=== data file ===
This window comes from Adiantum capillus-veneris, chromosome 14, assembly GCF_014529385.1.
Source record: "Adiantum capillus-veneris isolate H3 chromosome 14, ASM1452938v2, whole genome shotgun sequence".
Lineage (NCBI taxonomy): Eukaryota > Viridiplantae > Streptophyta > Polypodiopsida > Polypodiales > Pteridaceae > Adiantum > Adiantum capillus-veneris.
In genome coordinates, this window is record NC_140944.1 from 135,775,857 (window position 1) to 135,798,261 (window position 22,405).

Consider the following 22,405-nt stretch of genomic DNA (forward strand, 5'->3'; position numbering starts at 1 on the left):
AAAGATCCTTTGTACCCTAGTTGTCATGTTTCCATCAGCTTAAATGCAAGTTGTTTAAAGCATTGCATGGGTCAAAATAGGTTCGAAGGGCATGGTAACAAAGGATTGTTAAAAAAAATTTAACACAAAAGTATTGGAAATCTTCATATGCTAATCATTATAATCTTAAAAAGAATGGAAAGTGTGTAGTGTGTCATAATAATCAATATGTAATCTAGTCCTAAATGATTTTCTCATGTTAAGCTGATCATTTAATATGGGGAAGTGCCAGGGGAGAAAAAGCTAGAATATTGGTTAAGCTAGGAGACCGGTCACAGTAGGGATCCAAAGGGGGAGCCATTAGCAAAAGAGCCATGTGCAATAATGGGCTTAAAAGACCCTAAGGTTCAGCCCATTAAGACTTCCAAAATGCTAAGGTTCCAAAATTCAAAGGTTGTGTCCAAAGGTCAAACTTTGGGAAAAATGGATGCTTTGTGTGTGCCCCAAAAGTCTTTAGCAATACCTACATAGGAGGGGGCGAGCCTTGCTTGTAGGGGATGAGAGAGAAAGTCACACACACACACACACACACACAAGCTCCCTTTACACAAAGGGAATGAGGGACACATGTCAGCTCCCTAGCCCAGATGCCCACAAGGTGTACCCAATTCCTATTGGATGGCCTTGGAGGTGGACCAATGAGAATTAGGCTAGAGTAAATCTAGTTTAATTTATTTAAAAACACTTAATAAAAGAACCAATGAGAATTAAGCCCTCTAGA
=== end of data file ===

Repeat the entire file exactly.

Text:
This window comes from Adiantum capillus-veneris, chromosome 14, assembly GCF_014529385.1.
Source record: "Adiantum capillus-veneris isolate H3 chromosome 14, ASM1452938v2, whole genome shotgun sequence".
Lineage (NCBI taxonomy): Eukaryota > Viridiplantae > Streptophyta > Polypodiopsida > Polypodiales > Pteridaceae > Adiantum > Adiantum capillus-veneris.
In genome coordinates, this window is record NC_140944.1 from 135,775,857 (window position 1) to 135,798,261 (window position 22,405).

Consider the following 22,405-nt stretch of genomic DNA (forward strand, 5'->3'; position numbering starts at 1 on the left):
AAAGATCCTTTGTACCCTAGTTGTCATGTTTCCATCAGCTTAAATGCAAGTTGTTTAAAGCATTGCATGGGTCAAAATAGGTTCGAAGGGCATGGTAACAAAGGATTGTTAAAAAAAATTTAACACAAAAGTATTGGAAATCTTCATATGCTAATCATTATAATCTTAAAAAGAATGGAAAGTGTGTAGTGTGTCATAATAATCAATATGTAATCTAGTCCTAAATGATTTTCTCATGTTAAGCTGATCATTTAATATGGGGAAGTGCCAGGGGAGAAAAAGCTAGAATATTGGTTAAGCTAGGAGACCGGTCACAGTAGGGATCCAAAGGGGGAGCCATTAGCAAAAGAGCCATGTGCAATAATGGGCTTAAAAGACCCTAAGGTTCAGCCCATTAAGACTTCCAAAATGCTAAGGTTCCAAAATTCAAAGGTTGTGTCCAAAGGTCAAACTTTGGGAAAAATGGATGCTTTGTGTGTGCCCCAAAAGTCTTTAGCAATACCTACATAGGAGGGGGCGAGCCTTGCTTGTAGGGGATGAGAGAGAAAGTCACACACACACACACACACACACAAGCTCCCTTTACACAAAGGGAATGAGGGACACATGTCAGCTCCCTAGCCCAGATGCCCACAAGGTGTACCCAATTCCTATTGGATGGCCTTGGAGGTGGACCAATGAGAATTAGGCTAGAGTAAATCTAGTTTAATTTATTTAAAAACACTTAATAAAAGAACCAATGAGAATTAAGCCCTCTAGA